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Old 01-30-2015, 02:57 AM
sh605 sh605 is offline
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Default Need help with both dogs being aggressive, etc.

I have 2 dogs, both are giving me problems. My pit bull is very sweet and affectionate to me and usually friendly to my boyfriend and our roommate, and some people she is pretty familiar with like a few family members and friends. Anyone else she is very skittish and doesn't trust, she shakes very badly, growls and snaps if people come near her when we go out for walks. If they stand still and let her sniff them she may or may not calm down and let them pet her but this is the only way a stranger could touch her. She acts this way around women & children but especially men. She is the most aggressive towards teenage and adult men.

A couple days ago she was sitting with me in the living room and suddenly freaked out, barking and growling at the hallway. She never barks, just growls so this was really unusual. My boyfriend was in our room and our roommate was at work, there was no one in the hallway and the light was off so it was dark. I kind of got scared so I started yelling for my boyfriend to see what she was barking at and when he came out and walked through the hall towards us she kept freaking out but now she was barking at HIM and even when he came into the room and she could see it was him she still barked and started growling louder and snapping at him. I told her to stop and she ran behind me and balled up, shaking. Since then she has been even more aggressive to strangers who approach us, barking now but still frozen to the spot and her whole body shakes.

My german shepherd attacks other animals (cats, dogs, whatever) on sight, the only animals he tolerates are my pit bull, my cat, and my rats. Even then he occasionally tries to attack my cat and snaps at the rats in the cage. He doesn't attack my pit and treats her like he treats us, very affectionate and protective. He has to be locked in our bedroom when people other than me, my bf, or my roommate come over because he jumps, barks, and snaps in people's faces. I can't walk him except in the evening when there's no one around because he is much stronger than me and drags me to go attack other people, animals, or cars. When he's in the house all he does is attack shadows and lights, once he sees one he'll stare at the floor or the wall for hours, I try to snap him out of it but all that happens is he looks up, wags at me, sees the shadow from his wagging tail and freaks out again, pouncing and biting at it, or scratching at it so much it starts to damage the carpet.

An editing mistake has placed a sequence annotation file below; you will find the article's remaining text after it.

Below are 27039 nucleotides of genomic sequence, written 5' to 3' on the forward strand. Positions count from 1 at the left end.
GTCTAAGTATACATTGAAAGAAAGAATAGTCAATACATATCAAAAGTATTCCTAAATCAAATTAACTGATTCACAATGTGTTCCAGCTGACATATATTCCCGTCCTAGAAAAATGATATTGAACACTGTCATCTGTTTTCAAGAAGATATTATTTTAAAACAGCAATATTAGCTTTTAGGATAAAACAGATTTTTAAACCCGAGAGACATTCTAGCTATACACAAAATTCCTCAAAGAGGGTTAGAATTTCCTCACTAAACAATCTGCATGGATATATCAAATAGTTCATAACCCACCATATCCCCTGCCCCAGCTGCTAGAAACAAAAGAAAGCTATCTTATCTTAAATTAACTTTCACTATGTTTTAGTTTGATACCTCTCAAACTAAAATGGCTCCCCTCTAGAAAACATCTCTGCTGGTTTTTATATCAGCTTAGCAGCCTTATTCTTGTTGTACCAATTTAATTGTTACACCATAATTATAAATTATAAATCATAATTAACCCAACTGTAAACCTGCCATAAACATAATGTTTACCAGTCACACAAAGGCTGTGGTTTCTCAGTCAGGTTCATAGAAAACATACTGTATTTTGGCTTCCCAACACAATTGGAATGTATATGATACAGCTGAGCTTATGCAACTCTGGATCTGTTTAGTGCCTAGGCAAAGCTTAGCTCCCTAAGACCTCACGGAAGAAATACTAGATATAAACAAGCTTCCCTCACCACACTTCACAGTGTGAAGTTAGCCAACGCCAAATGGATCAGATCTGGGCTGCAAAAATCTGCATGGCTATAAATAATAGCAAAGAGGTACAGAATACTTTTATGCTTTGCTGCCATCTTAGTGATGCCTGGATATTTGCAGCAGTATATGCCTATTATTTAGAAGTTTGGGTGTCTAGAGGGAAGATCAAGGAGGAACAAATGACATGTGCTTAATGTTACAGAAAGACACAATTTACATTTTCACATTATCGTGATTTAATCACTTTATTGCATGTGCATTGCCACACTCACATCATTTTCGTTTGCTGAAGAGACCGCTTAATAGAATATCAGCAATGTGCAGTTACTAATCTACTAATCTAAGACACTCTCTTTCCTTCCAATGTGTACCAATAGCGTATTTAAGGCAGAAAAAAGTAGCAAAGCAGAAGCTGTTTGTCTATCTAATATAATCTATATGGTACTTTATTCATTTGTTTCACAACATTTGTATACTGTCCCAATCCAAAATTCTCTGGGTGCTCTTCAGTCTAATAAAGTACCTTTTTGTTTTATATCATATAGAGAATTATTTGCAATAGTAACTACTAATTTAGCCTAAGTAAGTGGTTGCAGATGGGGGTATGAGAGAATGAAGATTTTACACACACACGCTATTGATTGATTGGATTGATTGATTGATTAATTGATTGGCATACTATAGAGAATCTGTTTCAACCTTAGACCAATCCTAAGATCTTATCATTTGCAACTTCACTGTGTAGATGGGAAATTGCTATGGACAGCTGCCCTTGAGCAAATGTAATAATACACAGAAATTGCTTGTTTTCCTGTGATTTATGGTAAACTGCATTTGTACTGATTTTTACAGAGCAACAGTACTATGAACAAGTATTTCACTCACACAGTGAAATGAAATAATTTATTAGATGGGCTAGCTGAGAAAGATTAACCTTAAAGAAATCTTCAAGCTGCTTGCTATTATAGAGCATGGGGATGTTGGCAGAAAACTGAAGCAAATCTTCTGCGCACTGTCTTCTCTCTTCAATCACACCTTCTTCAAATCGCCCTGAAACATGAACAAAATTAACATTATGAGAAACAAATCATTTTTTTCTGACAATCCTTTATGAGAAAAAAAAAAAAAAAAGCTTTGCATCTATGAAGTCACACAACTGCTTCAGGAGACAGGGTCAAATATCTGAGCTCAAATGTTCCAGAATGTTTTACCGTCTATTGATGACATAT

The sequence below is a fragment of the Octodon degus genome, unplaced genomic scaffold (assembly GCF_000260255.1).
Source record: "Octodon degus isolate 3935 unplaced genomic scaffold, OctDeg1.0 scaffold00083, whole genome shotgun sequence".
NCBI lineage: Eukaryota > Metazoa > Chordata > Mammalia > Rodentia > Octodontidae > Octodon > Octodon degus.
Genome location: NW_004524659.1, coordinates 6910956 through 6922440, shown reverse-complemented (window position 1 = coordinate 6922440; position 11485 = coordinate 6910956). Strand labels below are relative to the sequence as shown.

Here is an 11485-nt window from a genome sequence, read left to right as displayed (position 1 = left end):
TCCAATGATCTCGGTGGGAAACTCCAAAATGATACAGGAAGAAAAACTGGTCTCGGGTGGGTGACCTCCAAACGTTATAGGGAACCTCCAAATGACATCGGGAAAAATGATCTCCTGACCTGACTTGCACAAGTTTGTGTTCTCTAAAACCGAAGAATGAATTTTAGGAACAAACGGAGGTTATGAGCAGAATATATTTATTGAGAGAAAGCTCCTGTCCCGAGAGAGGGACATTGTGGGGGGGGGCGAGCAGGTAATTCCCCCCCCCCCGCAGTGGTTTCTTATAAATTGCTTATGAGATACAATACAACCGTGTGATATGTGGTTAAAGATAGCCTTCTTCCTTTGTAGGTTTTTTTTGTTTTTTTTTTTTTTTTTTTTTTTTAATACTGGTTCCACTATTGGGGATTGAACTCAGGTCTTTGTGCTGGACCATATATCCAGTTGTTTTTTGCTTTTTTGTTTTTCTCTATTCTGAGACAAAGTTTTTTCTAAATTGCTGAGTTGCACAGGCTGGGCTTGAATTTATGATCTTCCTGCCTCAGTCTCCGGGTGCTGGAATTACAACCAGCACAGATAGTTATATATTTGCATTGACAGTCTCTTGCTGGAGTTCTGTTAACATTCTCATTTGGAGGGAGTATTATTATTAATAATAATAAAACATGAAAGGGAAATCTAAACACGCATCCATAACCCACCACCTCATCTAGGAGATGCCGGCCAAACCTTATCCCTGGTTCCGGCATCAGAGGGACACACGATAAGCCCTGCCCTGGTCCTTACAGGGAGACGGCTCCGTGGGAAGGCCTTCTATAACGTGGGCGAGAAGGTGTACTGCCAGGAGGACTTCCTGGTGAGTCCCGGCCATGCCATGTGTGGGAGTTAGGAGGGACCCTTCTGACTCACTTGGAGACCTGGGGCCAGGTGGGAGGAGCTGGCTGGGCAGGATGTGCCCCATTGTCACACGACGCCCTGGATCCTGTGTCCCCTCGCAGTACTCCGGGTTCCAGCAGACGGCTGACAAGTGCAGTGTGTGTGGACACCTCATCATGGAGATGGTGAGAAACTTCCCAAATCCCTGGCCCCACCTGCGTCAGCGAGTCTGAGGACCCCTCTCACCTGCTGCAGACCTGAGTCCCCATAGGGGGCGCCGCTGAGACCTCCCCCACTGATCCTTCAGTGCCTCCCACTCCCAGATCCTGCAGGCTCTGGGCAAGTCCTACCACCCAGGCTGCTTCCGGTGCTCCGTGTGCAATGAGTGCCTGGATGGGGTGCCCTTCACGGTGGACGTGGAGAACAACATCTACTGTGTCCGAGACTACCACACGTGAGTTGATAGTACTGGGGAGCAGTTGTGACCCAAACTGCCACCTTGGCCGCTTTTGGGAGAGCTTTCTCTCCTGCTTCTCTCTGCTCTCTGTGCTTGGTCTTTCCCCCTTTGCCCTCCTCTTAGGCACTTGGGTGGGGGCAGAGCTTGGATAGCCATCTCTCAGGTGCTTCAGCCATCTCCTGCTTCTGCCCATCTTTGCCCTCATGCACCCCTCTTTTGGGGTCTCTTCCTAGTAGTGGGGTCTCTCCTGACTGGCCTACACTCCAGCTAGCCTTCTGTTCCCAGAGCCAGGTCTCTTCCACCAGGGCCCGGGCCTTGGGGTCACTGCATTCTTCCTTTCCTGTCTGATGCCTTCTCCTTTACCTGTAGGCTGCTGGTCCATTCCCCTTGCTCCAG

I'm worried about the behavior but I love my dogs no matter how much they misbehave, however my boyfriend is at a breaking point and I also plan to move in the next month or so which will probably be impossible with 2 dogs that are not only restricted breeds but also aggressive and destructive. Not only has he damaged the carpet but my shepherd has broken windows trying to attack things he sees outside. There's so much going on that I feel a bit overwhelmed and this goes way beyond teaching them to sit, shake, etc. which is about all I know.
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Old 01-30-2015, 04:30 PM
StompinT StompinT is offline
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This is far beyond my level of expertise, and I think you need a good, experienced dog trainer to work with both of your dogs. In all honesty, it sounds like an accident waiting to happen.

I suggest you post this on the general forum where more people will see it.
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Old 01-30-2015, 05:39 PM
sh605 sh605 is offline
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Well that's not what I can was hoping to hear....

Can this be moved or do I need to make another post?
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Old 01-30-2015, 05:49 PM
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You 100% should get in touch with a trainer who can help you in person. I am not comfortable giving training advice in a situation like this over the internet except to say I would not be walking either of these dogs around other people nor encouraging any kind of interaction, and I would look at a harness and/or combo a head collar for the shepherd to help you better able to physically handle him should you encounter another person.